The Royal Bank of Scotland's journey back to privatisation has hit a hurdle after one of the three bidders for the bank's 315 branches warned that the sale could be delayed by more than two years.
According to a regulatory filing by investment house W&G Investments, which is preparing to list on the London Stock Exchange, the proposed £1.1bn ($1.7bn, €1.3bn) deal for the sale of RBS branches will take longer than the scheduled period of time.
"It is possible that separation will not be achieved within the two-year period currently contemplated by RBSG," said W&G Investments, while listing risk factors to the possible deal.
W&G added that the proposed deal is "complex and time consuming".
Forced Branch Sale
Under the terms and conditions of its £45bn bailout package in 2008, RBS, which is now 81% owned by the government, is under obligation to sell the branches by 2014.
In October 2012, a £1.7bn deal for Spain's biggest lender Banco Santander to snap up the RBS branches collapsed, and sent shares plummeting.
The sale of the branches, called Project Rainbow, was initially proposed to be completed by the end of this year, but RBS is reportedly set to seek an extension.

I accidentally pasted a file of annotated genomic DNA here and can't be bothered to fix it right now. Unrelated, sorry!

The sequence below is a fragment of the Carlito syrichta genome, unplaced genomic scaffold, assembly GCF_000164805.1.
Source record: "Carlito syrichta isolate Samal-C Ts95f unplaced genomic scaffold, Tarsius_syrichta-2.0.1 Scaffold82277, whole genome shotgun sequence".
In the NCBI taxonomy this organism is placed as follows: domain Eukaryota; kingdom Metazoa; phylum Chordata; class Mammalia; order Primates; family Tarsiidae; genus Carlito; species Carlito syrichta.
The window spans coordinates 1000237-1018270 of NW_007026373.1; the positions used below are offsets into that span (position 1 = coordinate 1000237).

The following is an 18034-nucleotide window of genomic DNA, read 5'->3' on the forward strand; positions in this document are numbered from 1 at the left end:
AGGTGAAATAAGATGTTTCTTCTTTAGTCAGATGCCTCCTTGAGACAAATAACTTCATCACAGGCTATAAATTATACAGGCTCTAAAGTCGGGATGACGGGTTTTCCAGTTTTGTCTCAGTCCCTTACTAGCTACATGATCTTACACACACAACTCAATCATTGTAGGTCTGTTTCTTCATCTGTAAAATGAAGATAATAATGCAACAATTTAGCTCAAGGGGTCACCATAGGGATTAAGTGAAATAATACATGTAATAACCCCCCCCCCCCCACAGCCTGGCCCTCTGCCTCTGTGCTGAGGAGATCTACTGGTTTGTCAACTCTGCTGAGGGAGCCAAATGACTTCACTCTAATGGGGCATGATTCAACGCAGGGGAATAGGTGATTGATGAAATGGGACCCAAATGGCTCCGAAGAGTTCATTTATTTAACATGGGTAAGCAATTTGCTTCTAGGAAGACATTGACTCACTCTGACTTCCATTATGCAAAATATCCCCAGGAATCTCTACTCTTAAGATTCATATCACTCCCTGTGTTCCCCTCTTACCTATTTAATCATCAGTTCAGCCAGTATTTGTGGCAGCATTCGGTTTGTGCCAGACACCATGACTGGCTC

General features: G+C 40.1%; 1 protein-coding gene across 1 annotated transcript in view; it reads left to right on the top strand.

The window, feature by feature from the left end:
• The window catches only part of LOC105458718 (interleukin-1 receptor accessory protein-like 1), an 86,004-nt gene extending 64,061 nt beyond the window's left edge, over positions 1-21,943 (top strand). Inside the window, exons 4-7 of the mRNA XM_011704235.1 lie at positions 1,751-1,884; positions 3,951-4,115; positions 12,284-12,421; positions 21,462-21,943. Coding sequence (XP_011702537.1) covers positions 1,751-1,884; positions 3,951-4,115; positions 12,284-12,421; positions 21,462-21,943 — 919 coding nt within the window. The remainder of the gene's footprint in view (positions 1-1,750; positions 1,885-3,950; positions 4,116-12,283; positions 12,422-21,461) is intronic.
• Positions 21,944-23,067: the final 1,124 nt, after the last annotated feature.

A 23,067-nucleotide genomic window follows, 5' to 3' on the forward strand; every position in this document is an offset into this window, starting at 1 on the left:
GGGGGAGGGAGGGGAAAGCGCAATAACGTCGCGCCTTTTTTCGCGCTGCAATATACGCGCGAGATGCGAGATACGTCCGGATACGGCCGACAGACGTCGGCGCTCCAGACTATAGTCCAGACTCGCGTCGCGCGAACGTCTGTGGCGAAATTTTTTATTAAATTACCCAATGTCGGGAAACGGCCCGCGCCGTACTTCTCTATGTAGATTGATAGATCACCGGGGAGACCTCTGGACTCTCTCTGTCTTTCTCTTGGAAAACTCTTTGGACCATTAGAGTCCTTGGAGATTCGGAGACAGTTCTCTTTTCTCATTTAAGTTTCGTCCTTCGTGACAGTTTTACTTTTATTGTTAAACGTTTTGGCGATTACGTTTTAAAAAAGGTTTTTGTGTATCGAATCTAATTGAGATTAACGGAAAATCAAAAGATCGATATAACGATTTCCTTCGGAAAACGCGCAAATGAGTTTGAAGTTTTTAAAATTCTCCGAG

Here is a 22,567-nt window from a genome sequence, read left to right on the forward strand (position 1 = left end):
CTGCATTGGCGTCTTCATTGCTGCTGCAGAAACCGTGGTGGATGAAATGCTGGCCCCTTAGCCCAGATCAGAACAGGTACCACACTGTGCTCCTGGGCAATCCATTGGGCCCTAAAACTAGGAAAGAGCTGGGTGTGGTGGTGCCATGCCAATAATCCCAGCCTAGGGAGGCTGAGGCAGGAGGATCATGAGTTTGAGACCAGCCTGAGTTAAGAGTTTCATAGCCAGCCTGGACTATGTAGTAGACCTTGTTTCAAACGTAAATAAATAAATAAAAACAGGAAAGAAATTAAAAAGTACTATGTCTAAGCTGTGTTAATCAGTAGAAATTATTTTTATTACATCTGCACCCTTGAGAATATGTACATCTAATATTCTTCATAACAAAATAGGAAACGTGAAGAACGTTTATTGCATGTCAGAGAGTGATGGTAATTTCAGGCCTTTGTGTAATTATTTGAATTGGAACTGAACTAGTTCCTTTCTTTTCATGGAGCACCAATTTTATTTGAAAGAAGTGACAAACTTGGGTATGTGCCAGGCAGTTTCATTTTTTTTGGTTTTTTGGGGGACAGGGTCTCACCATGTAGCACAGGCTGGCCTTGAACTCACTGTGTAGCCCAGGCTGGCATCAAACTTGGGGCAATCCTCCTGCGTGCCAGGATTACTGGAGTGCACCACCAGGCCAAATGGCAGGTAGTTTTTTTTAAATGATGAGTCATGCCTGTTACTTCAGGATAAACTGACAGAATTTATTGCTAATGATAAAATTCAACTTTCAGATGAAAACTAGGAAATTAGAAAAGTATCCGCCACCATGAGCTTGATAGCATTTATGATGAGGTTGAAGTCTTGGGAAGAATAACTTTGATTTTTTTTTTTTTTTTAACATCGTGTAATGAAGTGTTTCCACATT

Lloyds Fails to Sell Branches Too
Lloyds Banking Group, which is 39% owned by the taxpayer, is also struggling to offload hundreds of its branches under terms of its state bailout.
In 2008, the UK government pumped £66bn into Lloyds and the Royal Bank of Scotland in order to keep them from collapsing.
Lloyds is also being forced to sell 631 branches by 30 November this year under bailout agreement terms, but has so far failed to do so.
Lloyds is asking European competition authorities to give it an extra two years to dispose of its branches, after a raft of acquisition talks collapsed. It is hoping it has until the end of 2015 to complete the sale of the branches.
In April earlier this year, a branch sale deal with the Co-operative Bank fell through, amid concerns over the each bank's financial position.